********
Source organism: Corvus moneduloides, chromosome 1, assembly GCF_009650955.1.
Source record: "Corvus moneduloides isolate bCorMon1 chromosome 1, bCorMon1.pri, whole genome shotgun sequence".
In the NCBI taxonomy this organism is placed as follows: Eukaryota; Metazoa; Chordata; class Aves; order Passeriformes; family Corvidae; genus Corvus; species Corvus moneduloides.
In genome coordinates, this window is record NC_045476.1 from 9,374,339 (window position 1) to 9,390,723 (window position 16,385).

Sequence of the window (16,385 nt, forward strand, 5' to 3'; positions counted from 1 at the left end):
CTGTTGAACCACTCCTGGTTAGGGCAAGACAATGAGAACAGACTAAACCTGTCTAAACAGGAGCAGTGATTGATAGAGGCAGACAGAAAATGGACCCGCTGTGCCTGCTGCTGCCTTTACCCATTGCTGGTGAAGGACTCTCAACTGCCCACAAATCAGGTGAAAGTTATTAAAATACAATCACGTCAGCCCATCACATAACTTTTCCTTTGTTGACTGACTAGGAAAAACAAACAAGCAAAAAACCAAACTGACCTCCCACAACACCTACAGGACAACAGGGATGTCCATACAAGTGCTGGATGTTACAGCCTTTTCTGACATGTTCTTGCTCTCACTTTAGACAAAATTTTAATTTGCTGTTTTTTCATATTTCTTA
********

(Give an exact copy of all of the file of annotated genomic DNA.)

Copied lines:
Source organism: Corvus moneduloides, chromosome 1, assembly GCF_009650955.1.
Source record: "Corvus moneduloides isolate bCorMon1 chromosome 1, bCorMon1.pri, whole genome shotgun sequence".
In the NCBI taxonomy this organism is placed as follows: Eukaryota; Metazoa; Chordata; class Aves; order Passeriformes; family Corvidae; genus Corvus; species Corvus moneduloides.
In genome coordinates, this window is record NC_045476.1 from 9,374,339 (window position 1) to 9,390,723 (window position 16,385).

Sequence of the window (16,385 nt, forward strand, 5' to 3'; positions counted from 1 at the left end):
CTGTTGAACCACTCCTGGTTAGGGCAAGACAATGAGAACAGACTAAACCTGTCTAAACAGGAGCAGTGATTGATAGAGGCAGACAGAAAATGGACCCGCTGTGCCTGCTGCTGCCTTTACCCATTGCTGGTGAAGGACTCTCAACTGCCCACAAATCAGGTGAAAGTTATTAAAATACAATCACGTCAGCCCATCACATAACTTTTCCTTTGTTGACTGACTAGGAAAAACAAACAAGCAAAAAACCAAACTGACCTCCCACAACACCTACAGGACAACAGGGATGTCCATACAAGTGCTGGATGTTACAGCCTTTTCTGACATGTTCTTGCTCTCACTTTAGACAAAATTTTAATTTGCTGTTTTTTCATATTTCTTA